Specifically, Ralph says the health care bill is right to push for more evidence-based medicine. She also says measures to increase the practice of bundling are a good thing - in other words, encouraging all-inclusive hospital trips where, for example, a patient gets a hip replacement and remains there for inpatient rehabilitation.
And while Congressman Owens is calling for outcome-based reimbursement, Ralph says that aspect of the health care bill is onerous for hospitals.
"One of the tough parts of the bill is the readmission penalties," she said. "If people are readmitted to the hospital, regardless if it had anything to do with their original visit, they're not going to pay you. So if you come in for a hip replacement and then go out and get hit by a car and you have to come back to the hospital - we don't get paid for that."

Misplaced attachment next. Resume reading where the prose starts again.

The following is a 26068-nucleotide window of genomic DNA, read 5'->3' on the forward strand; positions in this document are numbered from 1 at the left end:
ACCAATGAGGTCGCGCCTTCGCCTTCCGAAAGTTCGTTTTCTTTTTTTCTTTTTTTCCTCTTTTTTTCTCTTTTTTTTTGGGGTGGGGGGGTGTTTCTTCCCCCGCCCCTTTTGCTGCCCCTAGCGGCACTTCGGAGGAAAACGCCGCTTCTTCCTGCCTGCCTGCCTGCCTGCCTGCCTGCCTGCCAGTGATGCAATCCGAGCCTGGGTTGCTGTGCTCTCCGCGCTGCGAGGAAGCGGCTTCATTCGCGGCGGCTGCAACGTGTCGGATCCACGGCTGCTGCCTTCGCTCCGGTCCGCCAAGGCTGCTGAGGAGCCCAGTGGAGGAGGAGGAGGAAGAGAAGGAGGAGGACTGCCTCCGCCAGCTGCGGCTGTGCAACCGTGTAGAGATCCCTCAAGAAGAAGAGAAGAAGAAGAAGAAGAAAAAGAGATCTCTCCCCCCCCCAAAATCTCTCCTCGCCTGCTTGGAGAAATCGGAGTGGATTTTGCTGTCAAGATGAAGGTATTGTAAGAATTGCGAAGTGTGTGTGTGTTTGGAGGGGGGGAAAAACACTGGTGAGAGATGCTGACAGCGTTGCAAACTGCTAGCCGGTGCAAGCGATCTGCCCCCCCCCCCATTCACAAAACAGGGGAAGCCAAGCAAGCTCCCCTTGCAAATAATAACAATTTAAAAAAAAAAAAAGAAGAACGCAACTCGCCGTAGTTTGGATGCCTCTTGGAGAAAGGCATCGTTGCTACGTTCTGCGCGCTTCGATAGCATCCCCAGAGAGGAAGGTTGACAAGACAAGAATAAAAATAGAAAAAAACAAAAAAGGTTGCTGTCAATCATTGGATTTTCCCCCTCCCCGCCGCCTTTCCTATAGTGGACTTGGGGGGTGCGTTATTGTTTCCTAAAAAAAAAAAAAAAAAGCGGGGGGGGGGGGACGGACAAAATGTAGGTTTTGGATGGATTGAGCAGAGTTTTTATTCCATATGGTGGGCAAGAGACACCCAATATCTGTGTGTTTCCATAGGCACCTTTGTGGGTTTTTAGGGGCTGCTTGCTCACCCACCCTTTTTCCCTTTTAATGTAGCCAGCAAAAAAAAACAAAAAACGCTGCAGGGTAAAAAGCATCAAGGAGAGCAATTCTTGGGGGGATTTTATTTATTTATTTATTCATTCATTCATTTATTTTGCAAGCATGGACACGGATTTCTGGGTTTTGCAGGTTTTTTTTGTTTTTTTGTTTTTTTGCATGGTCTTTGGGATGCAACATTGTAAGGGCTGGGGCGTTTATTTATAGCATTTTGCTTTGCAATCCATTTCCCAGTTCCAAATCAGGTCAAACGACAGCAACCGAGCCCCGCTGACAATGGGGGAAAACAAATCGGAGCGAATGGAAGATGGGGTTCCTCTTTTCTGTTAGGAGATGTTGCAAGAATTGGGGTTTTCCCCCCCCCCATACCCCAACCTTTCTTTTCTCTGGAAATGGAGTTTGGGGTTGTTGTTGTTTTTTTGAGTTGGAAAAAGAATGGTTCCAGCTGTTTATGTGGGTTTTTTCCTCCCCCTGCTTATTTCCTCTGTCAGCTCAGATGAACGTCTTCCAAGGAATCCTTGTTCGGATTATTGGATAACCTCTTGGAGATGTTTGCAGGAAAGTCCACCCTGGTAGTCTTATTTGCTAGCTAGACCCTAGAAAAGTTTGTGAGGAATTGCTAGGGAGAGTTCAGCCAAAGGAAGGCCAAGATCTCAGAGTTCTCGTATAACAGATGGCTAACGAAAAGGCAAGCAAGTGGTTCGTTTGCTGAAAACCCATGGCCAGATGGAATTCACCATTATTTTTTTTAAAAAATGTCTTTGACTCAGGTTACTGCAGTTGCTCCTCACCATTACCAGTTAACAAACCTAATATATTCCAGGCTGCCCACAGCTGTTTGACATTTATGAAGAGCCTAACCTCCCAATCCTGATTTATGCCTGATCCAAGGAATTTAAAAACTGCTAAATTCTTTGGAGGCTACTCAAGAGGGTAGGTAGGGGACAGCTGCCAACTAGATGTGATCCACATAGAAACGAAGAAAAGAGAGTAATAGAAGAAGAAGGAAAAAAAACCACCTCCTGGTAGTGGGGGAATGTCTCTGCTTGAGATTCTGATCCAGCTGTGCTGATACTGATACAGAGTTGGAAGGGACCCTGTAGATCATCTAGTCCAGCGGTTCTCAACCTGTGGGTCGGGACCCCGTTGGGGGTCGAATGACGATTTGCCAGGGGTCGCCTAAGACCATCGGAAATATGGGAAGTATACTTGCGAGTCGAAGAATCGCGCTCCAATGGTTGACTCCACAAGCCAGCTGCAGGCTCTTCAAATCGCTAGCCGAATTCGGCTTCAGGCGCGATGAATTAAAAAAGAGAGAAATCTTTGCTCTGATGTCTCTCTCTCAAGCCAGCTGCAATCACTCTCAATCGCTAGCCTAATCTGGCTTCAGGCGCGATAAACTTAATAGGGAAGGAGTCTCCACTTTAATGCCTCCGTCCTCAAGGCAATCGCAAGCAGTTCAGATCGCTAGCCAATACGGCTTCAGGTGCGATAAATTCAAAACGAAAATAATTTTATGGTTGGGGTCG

If someone is readmitted because of doctor error - Ralph says the hospital should take the hit financially. But she says hospitals shouldn't be penalized for readmission not related to the original admission.
Ralph says the intent behind the health care bill was good - but some of the regulations can't be put into practice without raising costs for providers.
In any event, Ralph doesn't see the legislation being repealed, as that would require support from the Senate and the president's signature - both of which are highly unlikely.
What Ralph does foresee is a serious discussion among state and federal officials about how to increase the quality of health care at a more economical cost.